Amid the chaos that fateful morning of Sept. 15, 2001, something else was amiss, Port Isabel EMS Director Charlie Wood recalled – Port Isabel Fire Marshall Bob Harris wasn’t among the first responders at that tragic scene. “Everyone was wondering where he was because he was always at our calls. He was the first person there. He was never, not on a call, and that’s when we started putting everything together and realized that Bob may have been a victim of the collapse.”
It wasn’t until hours later that they confirmed the horrible truth: Bob Harris was among those who perished when a section of the Queen Isabella Causeway collapsed upon being struck by a barge in the wee hours of the morning 13 years ago this past Monday. Harris was on the Island, en route to the scene of what he was told was an accident on the causeway. He, nor the other victims that morning, could have ever fathomed that the darkened causeway had lost an entire section toward the peak of the bridge.
“He (Bob) Harris was stuck there for almost two weeks. We couldn’t even look towards that direction because it was so hard. Now, every time we cross the causeway, it’s hard because those thoughts come back. We lost lives – friends, relatives, residents, loved ones; just crossing the causeway brings back those memories,” said Port Isabel City Manager Edward Mesa.
Meza, Wood, along with Port Isabel Police Capitan Daniel Marchan were among the family and friends who paid tribute to the victims during a moment of silence Monday morning held at the foot of the causeway in Port Isabel where a special memorial to the victims has been erected. “We undergo all kinds of training, but we never expected the bridge to collapse the way it did. But the good thing is that we had learned prior to the incident, but we never had put it into play on this scale, was how all the agencies worked together, and they knew their role. Everybody knew what to do and helped each other in any way we could,” Marchan said.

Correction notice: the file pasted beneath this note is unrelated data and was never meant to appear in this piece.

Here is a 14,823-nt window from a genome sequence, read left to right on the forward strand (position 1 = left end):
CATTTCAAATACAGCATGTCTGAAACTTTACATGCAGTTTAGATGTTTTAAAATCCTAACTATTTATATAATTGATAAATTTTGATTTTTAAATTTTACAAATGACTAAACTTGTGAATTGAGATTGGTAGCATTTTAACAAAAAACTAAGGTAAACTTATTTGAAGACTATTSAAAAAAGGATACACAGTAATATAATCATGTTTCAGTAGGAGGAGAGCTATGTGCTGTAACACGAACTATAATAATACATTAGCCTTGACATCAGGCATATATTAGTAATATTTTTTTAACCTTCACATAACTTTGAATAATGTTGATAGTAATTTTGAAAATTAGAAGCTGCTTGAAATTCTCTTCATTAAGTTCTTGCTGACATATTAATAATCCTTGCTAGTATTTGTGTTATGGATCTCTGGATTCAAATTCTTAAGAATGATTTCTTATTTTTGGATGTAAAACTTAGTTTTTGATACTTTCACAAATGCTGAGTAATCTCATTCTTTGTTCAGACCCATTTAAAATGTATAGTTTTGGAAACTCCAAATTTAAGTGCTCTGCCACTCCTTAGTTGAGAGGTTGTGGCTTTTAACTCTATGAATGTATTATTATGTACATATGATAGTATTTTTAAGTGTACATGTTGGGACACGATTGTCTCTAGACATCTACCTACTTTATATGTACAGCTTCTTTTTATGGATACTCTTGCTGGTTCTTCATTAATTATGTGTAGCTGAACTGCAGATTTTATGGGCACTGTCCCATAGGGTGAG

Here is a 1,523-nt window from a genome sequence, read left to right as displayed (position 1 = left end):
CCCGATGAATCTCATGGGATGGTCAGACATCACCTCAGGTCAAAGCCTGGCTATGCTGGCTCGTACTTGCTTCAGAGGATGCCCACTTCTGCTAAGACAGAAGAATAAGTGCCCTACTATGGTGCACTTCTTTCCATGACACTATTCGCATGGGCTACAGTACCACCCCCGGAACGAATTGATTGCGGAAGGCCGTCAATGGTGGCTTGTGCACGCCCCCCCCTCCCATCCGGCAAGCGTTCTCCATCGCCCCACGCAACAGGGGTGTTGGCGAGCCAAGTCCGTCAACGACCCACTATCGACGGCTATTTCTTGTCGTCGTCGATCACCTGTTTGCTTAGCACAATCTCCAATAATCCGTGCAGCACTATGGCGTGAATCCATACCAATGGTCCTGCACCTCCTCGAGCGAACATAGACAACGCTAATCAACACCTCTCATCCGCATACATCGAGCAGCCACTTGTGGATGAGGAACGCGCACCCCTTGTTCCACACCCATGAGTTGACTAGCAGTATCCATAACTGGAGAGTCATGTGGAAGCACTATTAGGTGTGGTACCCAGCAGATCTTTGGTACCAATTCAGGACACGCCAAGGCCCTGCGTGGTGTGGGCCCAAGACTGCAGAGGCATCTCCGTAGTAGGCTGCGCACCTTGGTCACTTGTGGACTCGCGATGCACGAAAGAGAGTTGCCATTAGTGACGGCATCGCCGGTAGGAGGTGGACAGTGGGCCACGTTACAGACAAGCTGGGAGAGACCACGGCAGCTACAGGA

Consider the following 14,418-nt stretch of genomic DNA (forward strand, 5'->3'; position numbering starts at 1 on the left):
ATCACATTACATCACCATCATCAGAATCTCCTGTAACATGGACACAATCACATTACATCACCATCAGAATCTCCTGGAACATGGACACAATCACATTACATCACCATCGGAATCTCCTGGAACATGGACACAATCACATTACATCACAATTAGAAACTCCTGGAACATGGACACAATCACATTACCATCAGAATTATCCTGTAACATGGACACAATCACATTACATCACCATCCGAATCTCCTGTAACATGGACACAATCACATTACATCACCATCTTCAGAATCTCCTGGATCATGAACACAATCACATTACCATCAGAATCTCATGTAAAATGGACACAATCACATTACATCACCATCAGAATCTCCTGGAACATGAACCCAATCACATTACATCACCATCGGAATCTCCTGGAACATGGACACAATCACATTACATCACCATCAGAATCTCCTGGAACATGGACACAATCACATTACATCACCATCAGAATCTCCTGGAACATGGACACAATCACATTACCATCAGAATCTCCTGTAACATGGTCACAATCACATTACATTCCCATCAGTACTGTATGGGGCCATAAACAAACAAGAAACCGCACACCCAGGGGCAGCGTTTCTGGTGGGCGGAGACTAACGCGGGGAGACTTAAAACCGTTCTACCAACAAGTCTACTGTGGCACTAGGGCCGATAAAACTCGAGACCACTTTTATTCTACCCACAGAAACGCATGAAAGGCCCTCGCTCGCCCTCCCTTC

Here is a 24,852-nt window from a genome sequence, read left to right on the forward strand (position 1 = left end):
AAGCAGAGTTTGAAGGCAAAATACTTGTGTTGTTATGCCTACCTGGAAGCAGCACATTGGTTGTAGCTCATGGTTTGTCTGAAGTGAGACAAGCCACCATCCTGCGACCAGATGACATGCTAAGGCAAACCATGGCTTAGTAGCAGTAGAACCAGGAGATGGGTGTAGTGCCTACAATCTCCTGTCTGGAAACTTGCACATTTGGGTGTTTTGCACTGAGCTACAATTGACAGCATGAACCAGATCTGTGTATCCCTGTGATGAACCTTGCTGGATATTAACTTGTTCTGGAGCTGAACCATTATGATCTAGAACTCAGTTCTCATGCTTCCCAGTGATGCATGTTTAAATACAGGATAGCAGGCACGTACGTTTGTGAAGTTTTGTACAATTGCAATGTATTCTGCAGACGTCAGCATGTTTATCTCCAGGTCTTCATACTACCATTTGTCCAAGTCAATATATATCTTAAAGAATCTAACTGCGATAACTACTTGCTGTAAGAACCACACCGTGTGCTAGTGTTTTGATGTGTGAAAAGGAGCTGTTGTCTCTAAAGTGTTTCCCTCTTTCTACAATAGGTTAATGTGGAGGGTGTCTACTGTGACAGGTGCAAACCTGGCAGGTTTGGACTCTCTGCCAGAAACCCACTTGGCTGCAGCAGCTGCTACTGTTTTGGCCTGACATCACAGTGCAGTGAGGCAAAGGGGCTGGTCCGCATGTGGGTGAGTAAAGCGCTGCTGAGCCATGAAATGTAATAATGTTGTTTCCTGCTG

Immediately after the ceremony, which was threatened by fittingly overcast skies, Port Isabel Major Joe Vega couldn’t hold back tears when speaking about the victims, especially Hector Martinez Jr., who was a high school classmate of Vega’s.
Port Isabel Place 4 City Commissioner Guillermo “Memo” Torres also reflected on the day. “It’s something we don’t want to remember, but it’s something that you tend to remember, and it hits you. It hits everybody, especially in Port Isabel and this area, because many the people that died were from here,” the commissioner said.
Vega recalled that he was in Houston the morning of the incident, recovering from donating one of his kidneys to his father. It wasn’t until a week later before the Mayor was well enough to be released and return to the area to survey the devastation first hand.
Major Vega, along with Meza searched for positive of what came out of such a tragedy and found that amidst the devastation, the greater community of the Laguna Madre came together and learned to be even more appreciative of one another. “We learned that our cities, South Padre Island and Port Isabel, are together, and we are never going to be apart because that bridge is our umbilical cord. So when that happened, we all came together to help each other get through the hard times,” Meza said after the ceremony in reference to Port Isabel’s relationship with South Padre Island.
Those who lost their lives that day were: Robert “Bob” Harris, Hector Martinez Jr., “Harpoon” Barry Welch and Chelsea Welch, all of Port Isabel: Julio Mireles of Mercedes, Stvan Francisco Rivas of Humble, Texas; and Gaspar S. Hinojosa of Kingsville. The survivors were Rene Mata, Gustavo Morales, and Bridgette Goza.